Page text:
4. GIVE DETAILS ABOUT YOUR PARABOLA: This is the fun part - where you will discuss the nitty-gritty mathematics of your chosen parabola - and show everything you've learned in Chapter 12! Give information about each of the items below. Include detailed explanations, show all work, and include pictures, diagrams, or graphs if applicable. The more you have here, the better your grade will be.

    1. Due Wednesday, May 2 - VERTEX: What is the vertex of your parabola? How did you find it? How could you find it without looking at the graph? Is the vertex a minimum or a maximum? How do you know? What does the vertex signify for the situation (for example, it's the highest point a ball reaches or it's when the span of a bridge is closest to the road)? What is the equation for the axis of symmetry?

    2. Due Friday, May 11 - Y-INTERCEPT: What is the y-intercept of your parabola? How did you find it? How could you find it without looking at the graph? What does the y-intercept signify for the situation (for example, the starting point of a ball being thrown)?

    3. Due Tuesday, May 15 - DISCRIMINANT: Use your standard form equation to find the discriminant of your parabola. Tell whether or not your equation can be factored over the integers - see Section 12-6 for assistance. What else does the discriminant tell you about the parabola? (Hint - it has something to do with rational numbers!)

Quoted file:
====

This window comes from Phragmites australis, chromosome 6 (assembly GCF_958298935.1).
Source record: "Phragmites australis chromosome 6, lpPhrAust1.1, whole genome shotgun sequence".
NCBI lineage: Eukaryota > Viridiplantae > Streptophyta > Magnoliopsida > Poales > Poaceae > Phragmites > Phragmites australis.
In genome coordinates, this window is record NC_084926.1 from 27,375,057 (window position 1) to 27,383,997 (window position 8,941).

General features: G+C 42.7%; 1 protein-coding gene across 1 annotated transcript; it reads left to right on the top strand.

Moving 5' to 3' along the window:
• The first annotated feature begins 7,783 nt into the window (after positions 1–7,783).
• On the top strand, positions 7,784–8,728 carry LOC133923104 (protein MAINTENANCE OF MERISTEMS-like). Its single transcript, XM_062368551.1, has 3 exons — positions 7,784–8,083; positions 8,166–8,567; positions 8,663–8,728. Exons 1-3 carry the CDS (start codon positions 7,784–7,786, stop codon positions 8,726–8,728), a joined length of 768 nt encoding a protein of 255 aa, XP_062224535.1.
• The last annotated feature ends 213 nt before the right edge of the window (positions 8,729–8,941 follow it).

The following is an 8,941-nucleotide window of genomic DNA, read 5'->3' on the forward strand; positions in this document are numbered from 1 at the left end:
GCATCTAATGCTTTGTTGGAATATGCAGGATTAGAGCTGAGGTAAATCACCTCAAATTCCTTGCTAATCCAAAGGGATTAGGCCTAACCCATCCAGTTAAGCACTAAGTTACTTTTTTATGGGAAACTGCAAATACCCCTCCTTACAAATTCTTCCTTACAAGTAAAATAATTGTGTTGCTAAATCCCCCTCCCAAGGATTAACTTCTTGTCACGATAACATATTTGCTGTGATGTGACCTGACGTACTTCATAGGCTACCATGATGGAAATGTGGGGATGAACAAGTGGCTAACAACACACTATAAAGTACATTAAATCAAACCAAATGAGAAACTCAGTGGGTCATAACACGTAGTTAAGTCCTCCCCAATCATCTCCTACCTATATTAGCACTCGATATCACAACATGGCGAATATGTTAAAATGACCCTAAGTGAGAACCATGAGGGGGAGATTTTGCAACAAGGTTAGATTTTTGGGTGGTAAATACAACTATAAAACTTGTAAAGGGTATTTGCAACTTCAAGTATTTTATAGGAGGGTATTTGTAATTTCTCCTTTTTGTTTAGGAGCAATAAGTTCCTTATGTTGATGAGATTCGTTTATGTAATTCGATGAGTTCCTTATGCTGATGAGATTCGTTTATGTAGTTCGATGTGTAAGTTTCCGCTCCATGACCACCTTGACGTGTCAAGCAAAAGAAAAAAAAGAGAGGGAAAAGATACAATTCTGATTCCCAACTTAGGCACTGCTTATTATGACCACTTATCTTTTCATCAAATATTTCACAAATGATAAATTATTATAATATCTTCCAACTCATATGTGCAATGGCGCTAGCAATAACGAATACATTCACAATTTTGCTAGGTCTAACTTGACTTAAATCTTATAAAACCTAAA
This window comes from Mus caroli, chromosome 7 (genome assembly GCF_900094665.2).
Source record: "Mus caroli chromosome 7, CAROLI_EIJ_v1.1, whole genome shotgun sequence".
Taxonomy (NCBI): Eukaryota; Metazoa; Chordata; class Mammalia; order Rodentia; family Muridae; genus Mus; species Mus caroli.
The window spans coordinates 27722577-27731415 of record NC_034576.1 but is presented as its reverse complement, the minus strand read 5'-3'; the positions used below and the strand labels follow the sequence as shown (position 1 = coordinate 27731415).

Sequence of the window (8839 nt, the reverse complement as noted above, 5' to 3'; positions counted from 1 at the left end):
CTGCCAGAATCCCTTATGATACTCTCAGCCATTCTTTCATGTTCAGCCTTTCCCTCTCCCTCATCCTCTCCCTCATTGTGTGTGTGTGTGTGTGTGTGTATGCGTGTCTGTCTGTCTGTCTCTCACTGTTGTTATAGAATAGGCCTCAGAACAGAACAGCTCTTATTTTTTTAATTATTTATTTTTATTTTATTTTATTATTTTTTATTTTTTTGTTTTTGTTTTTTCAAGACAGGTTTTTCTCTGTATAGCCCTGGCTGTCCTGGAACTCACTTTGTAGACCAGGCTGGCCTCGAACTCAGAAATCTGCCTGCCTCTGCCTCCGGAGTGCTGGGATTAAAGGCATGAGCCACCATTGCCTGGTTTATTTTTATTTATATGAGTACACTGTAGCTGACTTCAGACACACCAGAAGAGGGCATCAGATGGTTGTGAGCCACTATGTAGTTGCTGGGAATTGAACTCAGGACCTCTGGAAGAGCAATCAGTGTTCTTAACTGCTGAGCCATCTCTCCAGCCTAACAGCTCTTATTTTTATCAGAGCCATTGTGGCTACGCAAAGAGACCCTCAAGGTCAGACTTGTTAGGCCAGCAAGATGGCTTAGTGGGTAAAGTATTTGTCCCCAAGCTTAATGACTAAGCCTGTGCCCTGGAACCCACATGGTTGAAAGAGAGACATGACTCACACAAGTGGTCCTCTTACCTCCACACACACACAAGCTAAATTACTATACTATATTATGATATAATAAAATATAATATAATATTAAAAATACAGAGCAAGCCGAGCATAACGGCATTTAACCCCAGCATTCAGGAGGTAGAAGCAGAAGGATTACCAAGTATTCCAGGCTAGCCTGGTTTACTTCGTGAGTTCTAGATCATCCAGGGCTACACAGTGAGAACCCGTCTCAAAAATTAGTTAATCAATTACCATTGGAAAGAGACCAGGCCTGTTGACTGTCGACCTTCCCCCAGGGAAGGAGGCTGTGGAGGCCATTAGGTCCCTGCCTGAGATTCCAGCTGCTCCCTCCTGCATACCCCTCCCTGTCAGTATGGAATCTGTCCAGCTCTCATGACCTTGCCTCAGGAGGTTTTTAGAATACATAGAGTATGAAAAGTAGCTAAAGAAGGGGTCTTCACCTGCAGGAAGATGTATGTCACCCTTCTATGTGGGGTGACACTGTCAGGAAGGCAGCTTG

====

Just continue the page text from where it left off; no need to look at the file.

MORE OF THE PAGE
4. Due Wednesday, May 16 - X-INTERCEPT(S): How many x-intercepts does your parabola have? How do you know? If it has one or two, what are they? How did you find them? How could you find them without looking at the graph? What do the x-intercepts signify for the situation (for example, the point at which a thrown ball hits the ground)? How is factoring your parabola's equation related to the x-intercepts?

    5. Due Wednesday, May 23 - PROBLEM/SOLUTION: Use the quadratic formula to find when your parabola is at a certain height. You may choose what height this is, or Mrs. Shutters will come up with a problem for you. Show all your work. How is the quadratic formula related to the work we have done in Chapter 12?

    6. Due Friday, May 25 - BONUS - FOCUS & DIRECTRIX: Look up what these terms mean and find their values for your parabola. You can look it up in an advanced mathematics textbook or online.

    7. Due Friday, May 25 - BONUS - CONIC SECTIONS: What do parabolas have to do with cones? Again, you might find this information in an advanced math textbook or online. The more details you have, the more points you get!

Check out Mrs. Shutters' example projectto see an idea of what your project could look like. You do not have to follow this format, as long as you follow all the instructions above. You also do not have to do the project on this wiki - you may do it on paper, Word, or another program. Again, just be sure to follow all the instructions above. In the table below, you can find how many points each part of the project is worth. Answering EVERY question and instruction listed above will earn you full credit in each area.

Points Possible
What is due?
Did I do it? (Check off)
Monday 4/30
Topic chosen, write topic sentence
Create wiki page

Tuesday 5/1
Description paragraph(s)

Wednesday 5/2
Vertex details

Tuesday 5/8
12 (4 for each eqn.)
Equations: vertex, standard, factored forms

Friday 5/11
Graph and description of graph

Friday 5/11
y-intercept details

Tuesday 5/15
Discriminant details

Wednesday 5/16
x-intercepts details

Wednesday 5/23
Problem written and solved

Friday 5/25
Bonus details if you like (worth up to 4 points each)